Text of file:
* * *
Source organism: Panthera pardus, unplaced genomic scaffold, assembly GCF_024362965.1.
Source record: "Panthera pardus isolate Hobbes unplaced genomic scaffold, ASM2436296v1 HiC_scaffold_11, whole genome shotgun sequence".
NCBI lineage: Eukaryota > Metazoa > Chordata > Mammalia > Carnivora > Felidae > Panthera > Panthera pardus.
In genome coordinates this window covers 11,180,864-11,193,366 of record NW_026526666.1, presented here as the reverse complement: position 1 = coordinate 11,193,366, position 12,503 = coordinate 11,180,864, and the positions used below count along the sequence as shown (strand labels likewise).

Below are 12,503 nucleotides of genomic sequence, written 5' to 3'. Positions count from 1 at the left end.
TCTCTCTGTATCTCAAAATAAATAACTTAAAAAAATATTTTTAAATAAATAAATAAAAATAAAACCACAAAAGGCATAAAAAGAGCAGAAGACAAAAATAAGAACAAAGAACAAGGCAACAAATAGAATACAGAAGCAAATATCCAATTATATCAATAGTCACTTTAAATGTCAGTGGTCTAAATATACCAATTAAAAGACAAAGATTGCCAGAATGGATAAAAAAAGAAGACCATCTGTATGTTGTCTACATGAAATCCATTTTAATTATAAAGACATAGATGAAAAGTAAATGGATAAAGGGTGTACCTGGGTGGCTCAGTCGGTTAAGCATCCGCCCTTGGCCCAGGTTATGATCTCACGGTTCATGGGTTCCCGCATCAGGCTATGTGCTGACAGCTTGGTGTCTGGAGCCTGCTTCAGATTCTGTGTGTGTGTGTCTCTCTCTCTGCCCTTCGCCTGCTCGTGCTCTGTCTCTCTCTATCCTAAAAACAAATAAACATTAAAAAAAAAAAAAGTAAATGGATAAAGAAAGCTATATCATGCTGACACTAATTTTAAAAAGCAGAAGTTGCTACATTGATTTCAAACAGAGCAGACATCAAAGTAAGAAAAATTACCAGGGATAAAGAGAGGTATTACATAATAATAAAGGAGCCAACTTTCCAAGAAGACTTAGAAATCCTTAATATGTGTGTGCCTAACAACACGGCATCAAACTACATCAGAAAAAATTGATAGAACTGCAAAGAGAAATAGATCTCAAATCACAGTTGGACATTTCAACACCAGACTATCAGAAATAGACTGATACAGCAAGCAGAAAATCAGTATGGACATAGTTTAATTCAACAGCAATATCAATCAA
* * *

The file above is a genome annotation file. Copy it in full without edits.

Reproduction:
Source organism: Panthera pardus, unplaced genomic scaffold, assembly GCF_024362965.1.
Source record: "Panthera pardus isolate Hobbes unplaced genomic scaffold, ASM2436296v1 HiC_scaffold_11, whole genome shotgun sequence".
NCBI lineage: Eukaryota > Metazoa > Chordata > Mammalia > Carnivora > Felidae > Panthera > Panthera pardus.
In genome coordinates this window covers 11,180,864-11,193,366 of record NW_026526666.1, presented here as the reverse complement: position 1 = coordinate 11,193,366, position 12,503 = coordinate 11,180,864, and the positions used below count along the sequence as shown (strand labels likewise).

Below are 12,503 nucleotides of genomic sequence, written 5' to 3'. Positions count from 1 at the left end.
TCTCTCTGTATCTCAAAATAAATAACTTAAAAAAATATTTTTAAATAAATAAATAAAAATAAAACCACAAAAGGCATAAAAAGAGCAGAAGACAAAAATAAGAACAAAGAACAAGGCAACAAATAGAATACAGAAGCAAATATCCAATTATATCAATAGTCACTTTAAATGTCAGTGGTCTAAATATACCAATTAAAAGACAAAGATTGCCAGAATGGATAAAAAAAGAAGACCATCTGTATGTTGTCTACATGAAATCCATTTTAATTATAAAGACATAGATGAAAAGTAAATGGATAAAGGGTGTACCTGGGTGGCTCAGTCGGTTAAGCATCCGCCCTTGGCCCAGGTTATGATCTCACGGTTCATGGGTTCCCGCATCAGGCTATGTGCTGACAGCTTGGTGTCTGGAGCCTGCTTCAGATTCTGTGTGTGTGTGTCTCTCTCTCTGCCCTTCGCCTGCTCGTGCTCTGTCTCTCTCTATCCTAAAAACAAATAAACATTAAAAAAAAAAAAAGTAAATGGATAAAGAAAGCTATATCATGCTGACACTAATTTTAAAAAGCAGAAGTTGCTACATTGATTTCAAACAGAGCAGACATCAAAGTAAGAAAAATTACCAGGGATAAAGAGAGGTATTACATAATAATAAAGGAGCCAACTTTCCAAGAAGACTTAGAAATCCTTAATATGTGTGTGCCTAACAACACGGCATCAAACTACATCAGAAAAAATTGATAGAACTGCAAAGAGAAATAGATCTCAAATCACAGTTGGACATTTCAACACCAGACTATCAGAAATAGACTGATACAGCAAGCAGAAAATCAGTATGGACATAGTTTAATTCAACAGCAATATCAATCAA